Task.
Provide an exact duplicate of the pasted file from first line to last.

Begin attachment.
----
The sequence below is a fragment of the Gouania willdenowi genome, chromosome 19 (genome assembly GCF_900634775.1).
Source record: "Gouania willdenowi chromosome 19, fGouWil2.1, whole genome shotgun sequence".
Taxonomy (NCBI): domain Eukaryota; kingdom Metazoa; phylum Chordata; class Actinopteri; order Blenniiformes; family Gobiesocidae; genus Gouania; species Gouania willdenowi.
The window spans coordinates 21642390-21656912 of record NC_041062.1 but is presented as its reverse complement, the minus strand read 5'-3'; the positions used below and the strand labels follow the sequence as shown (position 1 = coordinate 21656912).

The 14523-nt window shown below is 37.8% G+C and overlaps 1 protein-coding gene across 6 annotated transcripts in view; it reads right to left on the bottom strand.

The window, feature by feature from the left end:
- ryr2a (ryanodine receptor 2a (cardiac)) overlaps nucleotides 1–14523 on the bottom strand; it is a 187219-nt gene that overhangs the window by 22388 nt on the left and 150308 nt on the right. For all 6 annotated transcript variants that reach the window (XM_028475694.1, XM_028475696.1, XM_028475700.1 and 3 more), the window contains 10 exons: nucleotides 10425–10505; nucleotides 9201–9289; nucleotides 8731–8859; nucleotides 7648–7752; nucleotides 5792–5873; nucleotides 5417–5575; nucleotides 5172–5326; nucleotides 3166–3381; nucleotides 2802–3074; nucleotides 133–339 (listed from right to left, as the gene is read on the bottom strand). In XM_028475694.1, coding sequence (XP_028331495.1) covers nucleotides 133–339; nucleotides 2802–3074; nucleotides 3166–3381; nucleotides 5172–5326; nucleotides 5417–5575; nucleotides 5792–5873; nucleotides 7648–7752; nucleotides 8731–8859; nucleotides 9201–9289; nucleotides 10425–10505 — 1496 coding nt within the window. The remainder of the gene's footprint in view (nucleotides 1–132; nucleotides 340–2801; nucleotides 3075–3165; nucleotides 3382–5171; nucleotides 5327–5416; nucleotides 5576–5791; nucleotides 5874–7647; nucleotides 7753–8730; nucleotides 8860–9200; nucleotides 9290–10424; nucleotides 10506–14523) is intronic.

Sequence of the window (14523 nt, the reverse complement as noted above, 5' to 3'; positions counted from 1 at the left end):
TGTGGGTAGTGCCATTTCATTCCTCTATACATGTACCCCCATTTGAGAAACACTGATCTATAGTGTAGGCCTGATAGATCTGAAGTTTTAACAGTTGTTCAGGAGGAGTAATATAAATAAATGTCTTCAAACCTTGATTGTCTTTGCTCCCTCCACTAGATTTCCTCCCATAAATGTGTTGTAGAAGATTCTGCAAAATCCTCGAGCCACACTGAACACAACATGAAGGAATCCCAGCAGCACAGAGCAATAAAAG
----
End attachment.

The sequence below is a fragment of the Gouania willdenowi genome, chromosome 19 (genome assembly GCF_900634775.1).
Source record: "Gouania willdenowi chromosome 19, fGouWil2.1, whole genome shotgun sequence".
Taxonomy (NCBI): domain Eukaryota; kingdom Metazoa; phylum Chordata; class Actinopteri; order Blenniiformes; family Gobiesocidae; genus Gouania; species Gouania willdenowi.
The window spans coordinates 21642390-21656912 of record NC_041062.1 but is presented as its reverse complement, the minus strand read 5'-3'; the positions used below and the strand labels follow the sequence as shown (position 1 = coordinate 21656912).

The 14523-nt window shown below is 37.8% G+C and overlaps 1 protein-coding gene across 6 annotated transcripts in view; it reads right to left on the bottom strand.

The window, feature by feature from the left end:
- ryr2a (ryanodine receptor 2a (cardiac)) overlaps nucleotides 1–14523 on the bottom strand; it is a 187219-nt gene that overhangs the window by 22388 nt on the left and 150308 nt on the right. For all 6 annotated transcript variants that reach the window (XM_028475694.1, XM_028475696.1, XM_028475700.1 and 3 more), the window contains 10 exons: nucleotides 10425–10505; nucleotides 9201–9289; nucleotides 8731–8859; nucleotides 7648–7752; nucleotides 5792–5873; nucleotides 5417–5575; nucleotides 5172–5326; nucleotides 3166–3381; nucleotides 2802–3074; nucleotides 133–339 (listed from right to left, as the gene is read on the bottom strand). In XM_028475694.1, coding sequence (XP_028331495.1) covers nucleotides 133–339; nucleotides 2802–3074; nucleotides 3166–3381; nucleotides 5172–5326; nucleotides 5417–5575; nucleotides 5792–5873; nucleotides 7648–7752; nucleotides 8731–8859; nucleotides 9201–9289; nucleotides 10425–10505 — 1496 coding nt within the window. The remainder of the gene's footprint in view (nucleotides 1–132; nucleotides 340–2801; nucleotides 3075–3165; nucleotides 3382–5171; nucleotides 5327–5416; nucleotides 5576–5791; nucleotides 5874–7647; nucleotides 7753–8730; nucleotides 8860–9200; nucleotides 9290–10424; nucleotides 10506–14523) is intronic.

Sequence of the window (14523 nt, the reverse complement as noted above, 5' to 3'; positions counted from 1 at the left end):
TGTGGGTAGTGCCATTTCATTCCTCTATACATGTACCCCCATTTGAGAAACACTGATCTATAGTGTAGGCCTGATAGATCTGAAGTTTTAACAGTTGTTCAGGAGGAGTAATATAAATAAATGTCTTCAAACCTTGATTGTCTTTGCTCCCTCCACTAGATTTCCTCCCATAAATGTGTTGTAGAAGATTCTGCAAAATCCTCGAGCCACACTGAACACAACATGAAGGAATCCCAGCAGCACAGAGCAATAAAAG